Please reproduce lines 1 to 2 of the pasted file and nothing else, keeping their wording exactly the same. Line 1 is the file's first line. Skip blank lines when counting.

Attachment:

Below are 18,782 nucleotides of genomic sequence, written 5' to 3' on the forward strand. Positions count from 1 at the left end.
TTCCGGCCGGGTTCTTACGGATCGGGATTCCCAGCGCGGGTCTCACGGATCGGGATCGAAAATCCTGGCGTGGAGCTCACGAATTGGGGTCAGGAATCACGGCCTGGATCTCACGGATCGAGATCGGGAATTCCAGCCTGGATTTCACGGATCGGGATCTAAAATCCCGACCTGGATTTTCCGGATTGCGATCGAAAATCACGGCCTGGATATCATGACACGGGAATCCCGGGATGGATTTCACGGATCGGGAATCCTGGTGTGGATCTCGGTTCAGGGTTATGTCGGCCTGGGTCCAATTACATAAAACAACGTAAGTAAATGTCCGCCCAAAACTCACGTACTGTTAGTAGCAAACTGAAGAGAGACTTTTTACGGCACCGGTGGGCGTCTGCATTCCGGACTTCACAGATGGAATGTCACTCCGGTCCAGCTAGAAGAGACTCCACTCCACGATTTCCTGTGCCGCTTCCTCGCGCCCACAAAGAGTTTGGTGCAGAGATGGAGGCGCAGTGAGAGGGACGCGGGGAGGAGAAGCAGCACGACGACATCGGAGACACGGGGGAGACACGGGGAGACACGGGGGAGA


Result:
Below are 18,782 nucleotides of genomic sequence, written 5' to 3' on the forward strand. Positions count from 1 at the left end.
TTCCGGCCGGGTTCTTACGGATCGGGATTCCCAGCGCGGGTCTCACGGATCGGGATCGAAAATCCTGGCGTGGAGCTCACGAATTGGGGTCAGGAATCACGGCCTGGATCTCACGGATCGAGATCGGGAATTCCAGCCTGGATTTCACGGATCGGGATCTAAAATCCCGACCTGGATTTTCCGGATTGCGATCGAAAATCACGGCCTGGATATCATGACACGGGAATCCCGGGATGGATTTCACGGATCGGGAATCCTGGTGTGGATCTCGGTTCAGGGTTATGTCGGCCTGGGTCCAATTACATAAAACAACGTAAGTAAATGTCCGCCCAAAACTCACGTACTGTTAGTAGCAAACTGAAGAGAGACTTTTTACGGCACCGGTGGGCGTCTGCATTCCGGACTTCACAGATGGAATGTCACTCCGGTCCAGCTAGAAGAGACTCCACTCCACGATTTCCTGTGCCGCTTCCTCGCGCCCACAAAGAGTTTGGTGCAGAGATGGAGGCGCAGTGAGAGGGACGCGGGGAGGAGAAGCAGCACGACGACATCGGAGACACGGGGGAGACACGGGGAGACACGGGGGAGA